PB150005 The first surprise was seeing the two guards in front of the express line entrance in Kichijouji with a clear sign (if you speak Japanese) explaining something was up (in case anyone thought jumping over the metal cable that they pulled across was a good idea). The image is from Shinjuku by the way where a similar scene was taking place in front of the entrance for the express train for Chuo Line, but I get ahead of myself... Where was I ? Ah, yes, still at Kichijouji. Not being able to read the sign I had the bright idea of taking a local train back to Mitaka (which is in the opposite direction) and then finding an express train from there towards Ochanomizu but nope, there were guards and a sign there too. So I gave up and hopped on a local train which actually turned out to be going the opposite direction - not good. Finally, at Musashi-Sakai I managed to get onto the local Chuo line train going in the right direction (which was of course very packed thanks to being the only Chuo line in service). Result? A very uncomfortable journey of about 45 - 50 minutes.

PB150007 After re-charging at Akiba, thanks to the very yummy  food of Star Kebab, I was ready for the next stop - Shinjuku for picking up something quickly from a store there. I am not even going to mention the train trip which was similar to the first one. This time I had the extra bad fortune of running into a free open air concert of this music group called "Gazette" which I have never heard of before. Now if this meant getting to listen to some nice music for free it would have been just fine but no - it just meant having to force my way through a bigger-than-usual ocean of people who were more intent on just walking slowly and listening / taking pictures than getting from point A to point B.

When I finally made it back home I think I appreciated that, just being home, a little more than usual... It will take me a day just to get rid of the stress I think. I am glad it was a Saturday and not a Sunday.

Wednesday, November 12, 2008

Pocky Day!

Do you know what Pocky is? It is those little stick thingies - you know, like a sort of stick candy with chocolate around the tip. It is pretty popular in Japan and it turns out 11/11 (11 November) is called Pocky Day around here because  I guess 1 looks like a stick.... Funny :P

Sunday, November 9, 2008

Mitaka City Hall - Vegetable Festival?

I took this picture yesterday night in front of Mitaka City Hall (三鷹市役所). I am not exactly sure what was going on exactly but it seemed like there were lots of signs about vegetables and potted plants for sale. In the middle there was a boat made out of vegetables - pretty interesting huh? :) Well, I took the picture with my cell which does have a 3.2 MP camera but its still a cell phone so cannot expect too much.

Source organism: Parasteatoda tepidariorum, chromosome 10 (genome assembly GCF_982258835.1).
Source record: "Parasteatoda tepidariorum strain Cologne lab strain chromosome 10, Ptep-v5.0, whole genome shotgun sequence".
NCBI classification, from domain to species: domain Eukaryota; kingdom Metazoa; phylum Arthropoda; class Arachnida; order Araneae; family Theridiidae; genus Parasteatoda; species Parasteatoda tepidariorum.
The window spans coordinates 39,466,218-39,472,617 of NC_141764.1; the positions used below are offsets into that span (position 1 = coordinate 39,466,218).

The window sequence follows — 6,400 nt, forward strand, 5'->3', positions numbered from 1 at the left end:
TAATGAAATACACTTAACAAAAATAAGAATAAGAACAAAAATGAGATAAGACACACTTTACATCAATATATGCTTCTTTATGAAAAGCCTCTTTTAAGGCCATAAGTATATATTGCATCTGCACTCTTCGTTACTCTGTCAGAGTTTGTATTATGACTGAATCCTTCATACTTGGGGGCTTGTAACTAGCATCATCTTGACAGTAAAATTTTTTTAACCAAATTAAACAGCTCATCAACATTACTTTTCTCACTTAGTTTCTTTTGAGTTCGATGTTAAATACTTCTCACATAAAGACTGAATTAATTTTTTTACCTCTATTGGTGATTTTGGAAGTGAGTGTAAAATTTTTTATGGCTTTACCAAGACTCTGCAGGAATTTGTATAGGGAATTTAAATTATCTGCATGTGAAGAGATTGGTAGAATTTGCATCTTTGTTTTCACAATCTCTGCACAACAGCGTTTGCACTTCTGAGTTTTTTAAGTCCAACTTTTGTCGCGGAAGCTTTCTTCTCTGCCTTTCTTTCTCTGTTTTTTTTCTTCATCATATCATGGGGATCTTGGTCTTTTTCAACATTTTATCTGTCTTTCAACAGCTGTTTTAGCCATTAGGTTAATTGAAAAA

If anyone knows what exactly was going on please let me know...


Wednesday, November 5, 2008

University Festivals in Japan

PB020498 This last weekend I was invited to a university exhibition by a member of my research lab who is attending the university part time working on his MA in design. What I found at the university was more than just an exhibition but a full on festival with students cooking/selling food, a small flea market and even a costume ball.



PB020502 The university itself, Tama Art University, is a pretty small one, though I was told recently they built a bigger campus in another location. This original campus hosts 7-8 buildings with a pretty nice "garden" of sorts in the middle with trees. The buildings hosted the artwork while the garden was hosting the flea market in the center and the student's cooking and selling food around the sides.



PB020505 The displayed work of the students seemed pretty interesting and even though I must admit some of it escaped my understanding, I enjoyed some quite a bit. There were very smart pieces which after spending a few minutes you do take a step back and say "Aha!", "I get it!" (and actually mean it ;)).  This one is called "Intrinsic Beauty".



PB020504 Ok I must mention this one too - the food was pretty good. I had some yakitori/焼き鳥 which was both cheap and yummy. Yes I had to wait quite a bit - they are not professional cooks after all - but I enjoyed what I received in the end and each skewer cost around $1. Doesn't the picture look sooo appealing? :)

Monday, November 3, 2008

Layover in Dubai

PA110307Well, it has been a week since coming back to Japan and finally things are starting to get in order and I am catching up on my sleep - thanks to being able to get over jet lag finally. See, it is never as bad as traveling to the US where the  time difference is 13-14 hours (with EST) but still, it takes a while to get one's body in synch with the local time zone...


PA110304 In the last few weeks I went back to Cyprus (as I have mentioned earlier) but also I had a chance to see a little bit of Dubai around the airport (for this I need to thanks Emirates Airlines for their 7 hour layover between the flight from Osaka and flight to Istanbul). The Dubai airport is pretty modern and big though the construction still goes on in parts of the airport as well as outside it. There are so many duty free shops selling things ranging from the typical (alcohol, fragrances, cigarettes,...) to very unlikely to be found at an airport (big ticket electronic items for example). I guess this layover thing is common (or may be there are lots of delays?) that you see people sleeping in big groups on the floor sometimes, flanking moving walks or escalators.

PA110293  Of course UAE did not make my life easy. If you are like me it turns out you need to pay a certain amount of money in order to get permission to enter the country. Since it would be "too convenient" to pay this in cash, it turns out one needs to get this special e-Dirham (UAE currency) card with this much money on it. The immigration lines are ridiculously long and slow which discouraged me a lot and served to kill all the anticipation - but I digress...

PA110292Once I got a chance to get out the airport which was ridiculously crowded in so many ways, the hot Dubai air welcomed me. It was early in the morning but still it was pretty warm. On the way to the hotel which Emirates put me up in I caught a glimpse of different things including the amount of construction going on in the area. The hotel did not have a single English channel on its TV or a hairdryer which was a first for me. Still, I think that even though certain things (the way people at the immigration treat visitors for one thing) discouraged me from ever coming back to Dubai, I believe I would enjoy another trip to Dubai for a longer period of time that would let me see more of the city.